Eight auto title service companies are suing Texas Department of Motor Vehicles, saying the department’s service fee limits could put them out of business.
In June, the DMV Board approved changes that prevent private title service companies from charging a service fee of more than $10 for registrations and $20 for title services. The move came three years after the Texas Legislature adopted rules allowing the Texas DMV to more closely regulate private auto title companies and determine how much they should be able to charge for their services. Those private companies charge an extra fee for services that are also offered at the local county office.
“They’re cutting us off at the knees,” said Sharon Fry of Fry Auto Title Services, who is among those suing the state. “They’re reducing our revenue, and they’re also saying any other service that we provide we’re not allowed to charge one penny more … We are being forced out of business.”
Fry and her husband have owned and operated their Austin business since 1998. They charge a $10 service fee for registration renewals and up to $40 for title transfers, but that will change when the restrictions go into effect Jan. 1.
The Texas DMV had not been served with the lawsuit, department spokesman Adam Shaivitz said Friday. The suit was filed Wednesday in Travis County district court.
There are 37 such companies in the state deputized by counties to perform the services often done by county tax assessor-collectors, Shaivitz said. The companies operate only in Bexar, El Paso, Hidalgo and Travis counties, he said.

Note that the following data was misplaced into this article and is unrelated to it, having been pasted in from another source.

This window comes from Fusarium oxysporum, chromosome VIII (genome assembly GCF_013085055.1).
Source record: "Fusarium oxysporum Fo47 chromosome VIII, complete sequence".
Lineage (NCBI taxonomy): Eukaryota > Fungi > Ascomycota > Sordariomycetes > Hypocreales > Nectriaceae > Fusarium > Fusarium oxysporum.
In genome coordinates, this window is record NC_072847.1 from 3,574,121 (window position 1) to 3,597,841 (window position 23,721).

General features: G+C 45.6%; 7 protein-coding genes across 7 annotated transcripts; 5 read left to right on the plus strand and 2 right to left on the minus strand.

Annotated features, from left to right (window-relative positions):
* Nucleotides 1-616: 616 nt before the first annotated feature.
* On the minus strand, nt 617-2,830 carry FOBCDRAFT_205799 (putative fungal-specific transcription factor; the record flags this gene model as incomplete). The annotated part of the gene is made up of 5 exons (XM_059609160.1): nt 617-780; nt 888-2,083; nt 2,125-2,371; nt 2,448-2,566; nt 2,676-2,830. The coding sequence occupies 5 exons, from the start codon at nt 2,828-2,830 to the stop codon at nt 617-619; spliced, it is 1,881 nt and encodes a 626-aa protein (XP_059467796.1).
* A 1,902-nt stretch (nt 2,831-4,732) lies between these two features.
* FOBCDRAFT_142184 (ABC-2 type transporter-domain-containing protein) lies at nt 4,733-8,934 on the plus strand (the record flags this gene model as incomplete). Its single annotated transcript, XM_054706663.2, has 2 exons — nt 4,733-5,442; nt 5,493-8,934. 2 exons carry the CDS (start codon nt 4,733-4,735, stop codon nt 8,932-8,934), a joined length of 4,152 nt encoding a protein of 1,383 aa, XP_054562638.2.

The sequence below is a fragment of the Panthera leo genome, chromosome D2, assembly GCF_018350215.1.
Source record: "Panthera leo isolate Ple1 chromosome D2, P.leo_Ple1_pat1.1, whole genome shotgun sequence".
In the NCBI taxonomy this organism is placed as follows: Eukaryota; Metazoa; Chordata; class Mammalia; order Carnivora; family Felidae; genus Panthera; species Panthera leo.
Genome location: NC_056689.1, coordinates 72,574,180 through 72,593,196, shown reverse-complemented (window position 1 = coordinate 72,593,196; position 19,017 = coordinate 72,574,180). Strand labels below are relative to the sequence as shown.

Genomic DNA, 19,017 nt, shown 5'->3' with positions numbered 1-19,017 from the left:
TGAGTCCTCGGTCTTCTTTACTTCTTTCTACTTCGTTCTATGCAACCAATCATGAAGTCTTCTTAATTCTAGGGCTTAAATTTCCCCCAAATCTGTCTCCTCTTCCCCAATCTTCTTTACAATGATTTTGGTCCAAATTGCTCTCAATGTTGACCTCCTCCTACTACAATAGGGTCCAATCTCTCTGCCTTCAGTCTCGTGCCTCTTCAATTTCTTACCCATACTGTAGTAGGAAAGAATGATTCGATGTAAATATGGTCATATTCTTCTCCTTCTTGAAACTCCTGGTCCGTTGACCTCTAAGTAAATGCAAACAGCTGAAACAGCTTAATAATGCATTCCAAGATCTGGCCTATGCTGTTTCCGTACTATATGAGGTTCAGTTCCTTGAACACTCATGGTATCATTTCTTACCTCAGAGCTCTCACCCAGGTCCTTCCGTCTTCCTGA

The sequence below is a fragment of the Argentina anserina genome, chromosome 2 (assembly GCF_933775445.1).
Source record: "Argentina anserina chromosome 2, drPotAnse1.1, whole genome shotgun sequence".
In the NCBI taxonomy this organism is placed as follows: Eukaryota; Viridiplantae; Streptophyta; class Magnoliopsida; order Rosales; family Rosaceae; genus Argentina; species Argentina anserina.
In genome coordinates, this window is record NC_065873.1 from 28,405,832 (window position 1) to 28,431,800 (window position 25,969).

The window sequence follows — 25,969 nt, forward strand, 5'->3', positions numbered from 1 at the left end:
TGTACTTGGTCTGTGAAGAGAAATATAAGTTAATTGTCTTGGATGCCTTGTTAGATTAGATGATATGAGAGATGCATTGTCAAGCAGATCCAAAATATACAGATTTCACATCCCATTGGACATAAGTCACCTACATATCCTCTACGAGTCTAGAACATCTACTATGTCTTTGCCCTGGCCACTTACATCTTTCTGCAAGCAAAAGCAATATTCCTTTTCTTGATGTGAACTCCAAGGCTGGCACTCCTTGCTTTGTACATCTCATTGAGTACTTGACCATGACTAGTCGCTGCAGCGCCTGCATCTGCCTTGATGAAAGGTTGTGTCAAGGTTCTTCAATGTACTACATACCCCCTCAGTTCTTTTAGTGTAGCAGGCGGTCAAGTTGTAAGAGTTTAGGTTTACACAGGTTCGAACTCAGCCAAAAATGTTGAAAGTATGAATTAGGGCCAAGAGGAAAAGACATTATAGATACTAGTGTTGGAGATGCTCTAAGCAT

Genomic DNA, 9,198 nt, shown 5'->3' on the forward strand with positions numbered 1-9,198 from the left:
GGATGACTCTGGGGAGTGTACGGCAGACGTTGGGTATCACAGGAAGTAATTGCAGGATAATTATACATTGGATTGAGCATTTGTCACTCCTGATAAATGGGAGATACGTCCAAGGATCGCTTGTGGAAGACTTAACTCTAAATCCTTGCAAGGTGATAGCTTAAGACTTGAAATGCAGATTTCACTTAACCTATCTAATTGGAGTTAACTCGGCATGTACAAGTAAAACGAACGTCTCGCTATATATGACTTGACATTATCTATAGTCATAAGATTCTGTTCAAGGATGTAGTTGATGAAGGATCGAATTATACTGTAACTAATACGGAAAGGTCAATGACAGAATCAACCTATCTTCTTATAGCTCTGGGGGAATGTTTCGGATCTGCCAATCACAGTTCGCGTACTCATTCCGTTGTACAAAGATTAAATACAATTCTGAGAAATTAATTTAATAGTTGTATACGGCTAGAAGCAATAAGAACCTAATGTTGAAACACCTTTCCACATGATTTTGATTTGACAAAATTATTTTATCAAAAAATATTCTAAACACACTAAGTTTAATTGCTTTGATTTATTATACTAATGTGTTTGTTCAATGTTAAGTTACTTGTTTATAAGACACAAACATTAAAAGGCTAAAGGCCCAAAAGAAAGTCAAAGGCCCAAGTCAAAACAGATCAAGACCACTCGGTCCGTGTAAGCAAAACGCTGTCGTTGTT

The Travis County and Bexar County tax collectors estimate the companies handle one-third of the title and registration transactions in those counties. According to the lawsuit, “It would cost local taxpayers millions of dollars to add personnel and equipment to the tax offices to handle those transactions.”
Bill Aleshire, a lawyer for the companies suing the state, said people turn to the private companies despite their higher fees because of their convenience, location and customer service. He estimates the companies have been in operation for 55 years without the state ever regulating their fees.
“Customers choose to go to my clients knowing they’re paying extra,” he said.
According to the lawsuit, more than 12,000 private companies’ customers signed cards and petitions opposing the DMV’s price limit rules.
Read more of the Tribune’s related coverage:
- Over the objection of some local officials, the Texas Department of Motor Vehicles Board passed a proposal that will impact how much Texans pay for vehicle registrations as well as potentially drive some private firms out of business.
- The Texas Department of Motor Vehicles Board met in June to consider proposals drawing ire from popular private title service companies that operate in just a few counties in Texas.
This article originally appeared in The Texas Tribune, a nonpartisan, nonprofit media organization that informs Texans — and engages with them – about public policy, politics, government and statewide issues.
Top image: A wall of license plates. Photo by Qiling Wang for The Texas Tribune.